When Travis’s name was called, I removed my shoes, watch, vest, and glasses to walk through a scanning machine. (Cell phones, combs, lipstick, wallets, and purses are not allowed.) Put back together, I joined a group waiting for a shuttle bus. I wasn’t shy about asking questions — “This is my first visit.” One couple was visiting her brother. He’s due to be released next year and will live with them until he gets his bearings. One woman drives each Sunday from Yuba City (about 43 miles) to visit her son who has schizophrenia. He’s been in prison 22 years. He’s afraid to come out. He believes people will think he’s weird. They won’t understand. Each time a release date is coming up, he does something to get in trouble and to delay his release.
His mom said, “It’s terrible in here. One Sunday three guards played a joke on my son. I couldn’t come to visit that day but they told him he had a visitor. He walked into the visiting area and no one was there for him. The guards laughed. My son was devastated. And they’re making new rules that make things worse.” Who makes the rules? “People in ties and heels sitting around a desk who’ve never been in a prison. Other people, like DJ Jaffe and Pete Earley, have good suggestions but none of them ever get implemented.”
The shuttle arrived and around fifteen of us boarded. The shuttle made stops at different prison entrances (varying levels of security) and the driver called out the names of the prisoners inside. “Christian” was called at the third stop. I got off the bus, walked into a grey, concrete building, and showed my visitor’s pass and my stamped hand to a guard. He opened an electronically locked door. I walked through the door. It closed behind me. A second locked door opened in front of me. I proceeded onto an elevator to Floor 2 and through two more sets of double locked doors. Finally, the visiting area spread wide open. I approached another guard desk to show my visitor’s pass. “Go to table ten and we’ll call the prisoner.”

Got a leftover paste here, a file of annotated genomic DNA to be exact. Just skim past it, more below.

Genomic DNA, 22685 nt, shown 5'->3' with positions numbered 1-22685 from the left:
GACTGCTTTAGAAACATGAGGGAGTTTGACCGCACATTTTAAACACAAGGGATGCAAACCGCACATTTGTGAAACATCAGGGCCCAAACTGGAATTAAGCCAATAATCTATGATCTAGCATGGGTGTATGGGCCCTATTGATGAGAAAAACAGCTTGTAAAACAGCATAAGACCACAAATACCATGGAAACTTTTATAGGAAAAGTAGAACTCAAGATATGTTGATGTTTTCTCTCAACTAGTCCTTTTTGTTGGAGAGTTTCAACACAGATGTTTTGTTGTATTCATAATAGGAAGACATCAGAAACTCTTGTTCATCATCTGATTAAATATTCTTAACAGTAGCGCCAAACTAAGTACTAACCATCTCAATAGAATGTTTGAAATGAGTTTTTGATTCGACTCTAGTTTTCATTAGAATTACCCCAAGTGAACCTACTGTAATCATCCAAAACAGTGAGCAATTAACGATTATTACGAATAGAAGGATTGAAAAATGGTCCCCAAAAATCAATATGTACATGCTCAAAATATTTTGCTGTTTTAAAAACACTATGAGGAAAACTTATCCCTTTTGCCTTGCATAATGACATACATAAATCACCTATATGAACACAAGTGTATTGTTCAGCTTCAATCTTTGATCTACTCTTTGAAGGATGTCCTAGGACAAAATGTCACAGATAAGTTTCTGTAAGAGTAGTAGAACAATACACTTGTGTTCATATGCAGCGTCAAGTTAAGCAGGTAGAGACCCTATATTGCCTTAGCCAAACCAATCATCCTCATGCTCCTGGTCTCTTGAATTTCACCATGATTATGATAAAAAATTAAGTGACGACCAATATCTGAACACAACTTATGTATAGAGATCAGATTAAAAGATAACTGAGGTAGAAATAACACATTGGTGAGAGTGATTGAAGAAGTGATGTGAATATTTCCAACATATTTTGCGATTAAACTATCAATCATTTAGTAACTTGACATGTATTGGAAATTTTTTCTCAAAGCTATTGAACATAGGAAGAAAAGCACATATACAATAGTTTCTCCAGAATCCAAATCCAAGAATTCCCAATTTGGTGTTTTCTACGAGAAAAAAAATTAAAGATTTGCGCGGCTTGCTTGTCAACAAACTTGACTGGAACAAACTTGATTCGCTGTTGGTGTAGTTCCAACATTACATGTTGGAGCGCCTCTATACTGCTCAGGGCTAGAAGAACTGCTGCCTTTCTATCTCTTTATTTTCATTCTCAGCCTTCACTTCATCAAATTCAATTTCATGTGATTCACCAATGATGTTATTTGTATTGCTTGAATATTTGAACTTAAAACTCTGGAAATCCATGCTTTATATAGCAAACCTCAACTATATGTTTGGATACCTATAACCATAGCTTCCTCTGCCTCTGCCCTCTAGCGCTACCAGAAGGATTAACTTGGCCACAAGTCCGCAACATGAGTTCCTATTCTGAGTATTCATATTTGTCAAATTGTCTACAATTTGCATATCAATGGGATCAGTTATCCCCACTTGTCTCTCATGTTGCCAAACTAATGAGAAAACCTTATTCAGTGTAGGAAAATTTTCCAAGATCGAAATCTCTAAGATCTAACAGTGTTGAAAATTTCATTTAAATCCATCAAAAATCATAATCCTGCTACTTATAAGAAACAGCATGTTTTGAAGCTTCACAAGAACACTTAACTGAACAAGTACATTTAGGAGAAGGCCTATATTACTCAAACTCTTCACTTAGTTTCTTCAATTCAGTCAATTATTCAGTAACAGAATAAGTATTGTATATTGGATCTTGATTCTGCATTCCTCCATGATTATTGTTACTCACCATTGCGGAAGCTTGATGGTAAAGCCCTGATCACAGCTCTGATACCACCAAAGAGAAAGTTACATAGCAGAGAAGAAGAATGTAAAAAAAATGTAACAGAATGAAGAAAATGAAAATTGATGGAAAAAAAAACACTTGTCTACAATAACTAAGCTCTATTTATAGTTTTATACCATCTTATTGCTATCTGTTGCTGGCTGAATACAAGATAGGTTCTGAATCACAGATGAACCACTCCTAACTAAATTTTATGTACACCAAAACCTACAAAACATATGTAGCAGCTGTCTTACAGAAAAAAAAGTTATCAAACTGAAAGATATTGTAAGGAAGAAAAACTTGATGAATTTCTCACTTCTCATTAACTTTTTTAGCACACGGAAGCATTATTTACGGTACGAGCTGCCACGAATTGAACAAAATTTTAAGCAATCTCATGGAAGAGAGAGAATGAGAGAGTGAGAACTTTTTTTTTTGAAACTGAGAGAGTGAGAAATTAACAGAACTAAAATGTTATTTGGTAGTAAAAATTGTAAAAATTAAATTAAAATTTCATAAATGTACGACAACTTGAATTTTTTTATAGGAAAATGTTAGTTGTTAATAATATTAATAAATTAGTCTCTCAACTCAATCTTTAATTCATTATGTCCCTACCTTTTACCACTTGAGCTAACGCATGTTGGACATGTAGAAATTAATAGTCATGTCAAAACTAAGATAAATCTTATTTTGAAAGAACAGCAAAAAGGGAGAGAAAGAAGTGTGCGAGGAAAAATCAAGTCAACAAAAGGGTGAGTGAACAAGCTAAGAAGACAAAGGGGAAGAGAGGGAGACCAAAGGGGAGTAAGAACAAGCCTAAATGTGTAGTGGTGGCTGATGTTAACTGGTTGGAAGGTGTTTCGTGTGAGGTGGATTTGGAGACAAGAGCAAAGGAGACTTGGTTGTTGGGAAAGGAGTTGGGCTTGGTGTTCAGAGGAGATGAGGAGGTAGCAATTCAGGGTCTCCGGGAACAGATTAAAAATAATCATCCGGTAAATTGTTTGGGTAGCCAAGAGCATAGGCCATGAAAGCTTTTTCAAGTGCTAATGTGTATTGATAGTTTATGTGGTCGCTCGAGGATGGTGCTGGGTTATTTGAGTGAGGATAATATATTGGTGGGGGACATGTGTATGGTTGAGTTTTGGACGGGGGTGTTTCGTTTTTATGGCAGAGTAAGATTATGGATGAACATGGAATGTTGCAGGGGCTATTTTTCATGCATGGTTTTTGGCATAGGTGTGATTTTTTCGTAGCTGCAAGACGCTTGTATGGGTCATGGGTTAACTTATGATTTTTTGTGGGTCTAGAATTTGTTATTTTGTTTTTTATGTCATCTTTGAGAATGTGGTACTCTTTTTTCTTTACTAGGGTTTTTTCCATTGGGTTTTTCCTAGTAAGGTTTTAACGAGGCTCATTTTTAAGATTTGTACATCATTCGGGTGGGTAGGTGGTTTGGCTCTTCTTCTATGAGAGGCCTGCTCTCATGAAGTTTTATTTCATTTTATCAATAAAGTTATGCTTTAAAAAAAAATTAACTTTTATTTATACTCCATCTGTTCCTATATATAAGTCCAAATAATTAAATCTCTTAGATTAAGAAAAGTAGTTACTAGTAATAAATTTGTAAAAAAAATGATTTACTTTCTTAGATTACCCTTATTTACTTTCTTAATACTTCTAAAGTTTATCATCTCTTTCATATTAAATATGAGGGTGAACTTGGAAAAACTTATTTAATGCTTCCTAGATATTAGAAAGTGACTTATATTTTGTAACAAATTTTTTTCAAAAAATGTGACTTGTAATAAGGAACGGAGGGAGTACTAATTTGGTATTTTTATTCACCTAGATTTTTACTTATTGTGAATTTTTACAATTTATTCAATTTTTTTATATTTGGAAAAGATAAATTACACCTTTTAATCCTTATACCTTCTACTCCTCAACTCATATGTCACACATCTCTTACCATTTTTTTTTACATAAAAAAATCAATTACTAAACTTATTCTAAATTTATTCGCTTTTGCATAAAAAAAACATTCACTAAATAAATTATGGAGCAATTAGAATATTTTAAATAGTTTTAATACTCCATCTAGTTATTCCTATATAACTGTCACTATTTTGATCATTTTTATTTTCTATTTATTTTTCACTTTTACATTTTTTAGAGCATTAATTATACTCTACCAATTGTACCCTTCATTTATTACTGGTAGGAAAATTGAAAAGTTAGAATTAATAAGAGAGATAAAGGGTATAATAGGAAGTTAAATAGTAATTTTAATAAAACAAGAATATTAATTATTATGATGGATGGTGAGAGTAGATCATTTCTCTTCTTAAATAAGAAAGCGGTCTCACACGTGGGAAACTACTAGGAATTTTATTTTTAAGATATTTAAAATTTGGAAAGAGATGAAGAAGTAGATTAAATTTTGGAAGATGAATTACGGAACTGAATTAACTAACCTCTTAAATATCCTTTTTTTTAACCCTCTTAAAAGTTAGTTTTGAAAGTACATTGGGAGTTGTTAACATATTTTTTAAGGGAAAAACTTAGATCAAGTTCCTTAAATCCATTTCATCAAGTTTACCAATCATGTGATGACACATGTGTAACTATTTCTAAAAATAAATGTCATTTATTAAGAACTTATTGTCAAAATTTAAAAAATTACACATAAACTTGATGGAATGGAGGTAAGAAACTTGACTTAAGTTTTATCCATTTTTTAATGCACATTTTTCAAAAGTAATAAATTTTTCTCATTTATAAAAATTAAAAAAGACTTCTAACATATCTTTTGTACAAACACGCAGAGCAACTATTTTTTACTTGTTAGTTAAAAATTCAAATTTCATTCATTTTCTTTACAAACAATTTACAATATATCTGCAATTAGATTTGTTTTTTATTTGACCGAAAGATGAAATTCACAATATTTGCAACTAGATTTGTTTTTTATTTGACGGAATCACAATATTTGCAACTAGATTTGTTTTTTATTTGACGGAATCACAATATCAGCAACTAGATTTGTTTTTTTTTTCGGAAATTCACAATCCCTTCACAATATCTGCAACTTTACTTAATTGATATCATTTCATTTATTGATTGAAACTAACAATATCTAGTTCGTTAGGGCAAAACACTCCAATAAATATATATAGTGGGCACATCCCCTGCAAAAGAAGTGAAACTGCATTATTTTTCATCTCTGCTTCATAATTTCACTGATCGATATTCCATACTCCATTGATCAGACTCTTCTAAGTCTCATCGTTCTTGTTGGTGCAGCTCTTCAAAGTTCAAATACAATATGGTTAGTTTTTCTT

Fifteen to twenty tables were busy with groups of two or three. I noticed that I was one of two or three white visitors. The rest were African-American or Latino as were most of the inmates. The room was big, square, bleak. Vending machines holding candy, hamburgers, hot dogs, chips, and assorted drinks lined the walls. A red line on the floor marked the perimeter of the room and said, “Out of Bounds.” The microwave area was marked, “Out of Bounds.” People ignored the line to microwave their sandwiches.
I sat down at table ten. I read the rules written on a laminated sheet on the table. One rule was “Face forward at all times.” I faced forward. Another rule was “Keep both hands visible at all times.” And, “The inmate must sit in the center.” (There were three chairs at each table.) And “Keep your feet off the table.” And “Brief hugs/kisses allowed when arriving or leaving.” There were nine rules. I don’t remember the others.
I learned about Travis through this blog. I wrote to him and he wrote back. He was in solitary at the time. Mail was a big deal. I posted his address. I hoped readers would write to him. More about that in a bit.
Travis’s mother, Kathy, sent me photos so I knew what he looked like. I sat waiting at table ten. After about five minutes, I saw him. Travis entered through an opening on the right and walked down a ramp. As he scanned the room, I waved. He spotted me (I’d sent him my photo) and a big smile lit up his face. Our visit, nine months after we first communicated, and one hour after I arrived at the prison, was about to begin.
Tomorrow: Talking with Travis
I'm handsome, ay?
Hope you have a good weekend everybody!
That prison time you did. The mental health treatment you needed and never got:
It did a number on me, son. That time made all my other time seem like it was standing still. What happened to you, believe me, happened to me. I would wake up sweating, I would wake up screaming, or crying after a dream. I could barely think of anything but you. You stuck in the solitary cell with your illness and no treatment. Would I get a call that so many mothers had gotten?